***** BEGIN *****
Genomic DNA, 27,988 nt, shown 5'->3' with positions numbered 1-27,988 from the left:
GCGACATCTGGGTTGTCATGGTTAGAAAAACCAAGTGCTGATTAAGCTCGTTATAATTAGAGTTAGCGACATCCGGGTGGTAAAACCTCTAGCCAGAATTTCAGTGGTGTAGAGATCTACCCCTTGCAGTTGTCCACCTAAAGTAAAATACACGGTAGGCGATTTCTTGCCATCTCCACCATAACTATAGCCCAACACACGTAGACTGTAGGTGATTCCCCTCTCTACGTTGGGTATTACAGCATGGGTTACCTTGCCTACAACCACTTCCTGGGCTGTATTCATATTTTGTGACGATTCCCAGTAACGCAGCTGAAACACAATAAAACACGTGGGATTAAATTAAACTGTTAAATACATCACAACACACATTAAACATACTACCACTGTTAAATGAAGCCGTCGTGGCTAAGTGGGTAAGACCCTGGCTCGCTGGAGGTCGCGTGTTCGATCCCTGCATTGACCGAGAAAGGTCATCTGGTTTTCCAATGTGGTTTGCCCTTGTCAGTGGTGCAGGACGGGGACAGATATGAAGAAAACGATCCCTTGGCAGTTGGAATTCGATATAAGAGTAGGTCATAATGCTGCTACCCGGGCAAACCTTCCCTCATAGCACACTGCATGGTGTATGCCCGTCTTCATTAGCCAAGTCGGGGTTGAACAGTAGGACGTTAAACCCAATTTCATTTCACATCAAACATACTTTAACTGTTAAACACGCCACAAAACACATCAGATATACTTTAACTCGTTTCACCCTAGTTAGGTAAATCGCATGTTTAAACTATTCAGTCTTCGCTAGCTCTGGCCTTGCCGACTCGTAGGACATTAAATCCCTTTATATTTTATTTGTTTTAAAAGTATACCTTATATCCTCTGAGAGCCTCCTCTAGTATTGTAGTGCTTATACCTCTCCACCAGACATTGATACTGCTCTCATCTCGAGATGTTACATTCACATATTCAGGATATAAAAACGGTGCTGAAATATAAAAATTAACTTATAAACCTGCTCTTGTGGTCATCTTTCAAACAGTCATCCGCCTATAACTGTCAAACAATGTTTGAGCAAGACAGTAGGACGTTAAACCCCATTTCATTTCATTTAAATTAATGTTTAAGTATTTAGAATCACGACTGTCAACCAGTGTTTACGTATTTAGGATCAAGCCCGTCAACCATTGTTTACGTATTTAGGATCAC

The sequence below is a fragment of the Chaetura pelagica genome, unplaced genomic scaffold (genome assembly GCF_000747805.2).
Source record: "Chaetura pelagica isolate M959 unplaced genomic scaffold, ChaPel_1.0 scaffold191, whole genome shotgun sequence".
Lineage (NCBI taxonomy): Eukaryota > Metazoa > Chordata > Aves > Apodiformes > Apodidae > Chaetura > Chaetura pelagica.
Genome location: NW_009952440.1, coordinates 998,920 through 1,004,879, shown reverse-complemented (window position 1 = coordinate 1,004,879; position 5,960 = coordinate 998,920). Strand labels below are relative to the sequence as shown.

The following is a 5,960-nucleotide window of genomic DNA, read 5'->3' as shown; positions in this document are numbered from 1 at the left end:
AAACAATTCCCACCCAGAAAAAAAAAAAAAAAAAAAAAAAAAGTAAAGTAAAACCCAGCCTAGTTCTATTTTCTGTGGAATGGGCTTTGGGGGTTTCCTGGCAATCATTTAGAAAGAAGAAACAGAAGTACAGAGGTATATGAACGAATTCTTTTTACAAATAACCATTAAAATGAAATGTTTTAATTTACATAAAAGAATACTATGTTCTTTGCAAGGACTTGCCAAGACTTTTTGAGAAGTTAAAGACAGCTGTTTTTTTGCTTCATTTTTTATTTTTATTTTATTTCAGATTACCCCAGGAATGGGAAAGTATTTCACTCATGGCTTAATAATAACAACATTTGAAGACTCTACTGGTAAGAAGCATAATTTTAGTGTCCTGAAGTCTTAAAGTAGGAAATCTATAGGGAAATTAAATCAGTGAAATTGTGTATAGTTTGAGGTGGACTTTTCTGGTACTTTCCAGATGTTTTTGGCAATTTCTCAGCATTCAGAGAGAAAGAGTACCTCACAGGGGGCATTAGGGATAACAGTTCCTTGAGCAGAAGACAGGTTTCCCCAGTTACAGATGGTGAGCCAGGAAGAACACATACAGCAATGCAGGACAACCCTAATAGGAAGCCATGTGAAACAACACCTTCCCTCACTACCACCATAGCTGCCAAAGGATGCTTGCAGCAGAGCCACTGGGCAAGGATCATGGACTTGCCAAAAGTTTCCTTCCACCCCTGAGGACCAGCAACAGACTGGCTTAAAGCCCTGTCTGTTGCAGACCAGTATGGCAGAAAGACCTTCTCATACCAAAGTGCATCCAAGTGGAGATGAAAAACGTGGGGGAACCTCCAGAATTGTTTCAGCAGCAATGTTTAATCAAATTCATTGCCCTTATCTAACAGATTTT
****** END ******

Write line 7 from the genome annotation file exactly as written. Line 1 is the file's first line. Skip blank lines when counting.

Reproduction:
The following is a 5,960-nucleotide window of genomic DNA, read 5'->3' as shown; positions in this document are numbered from 1 at the left end: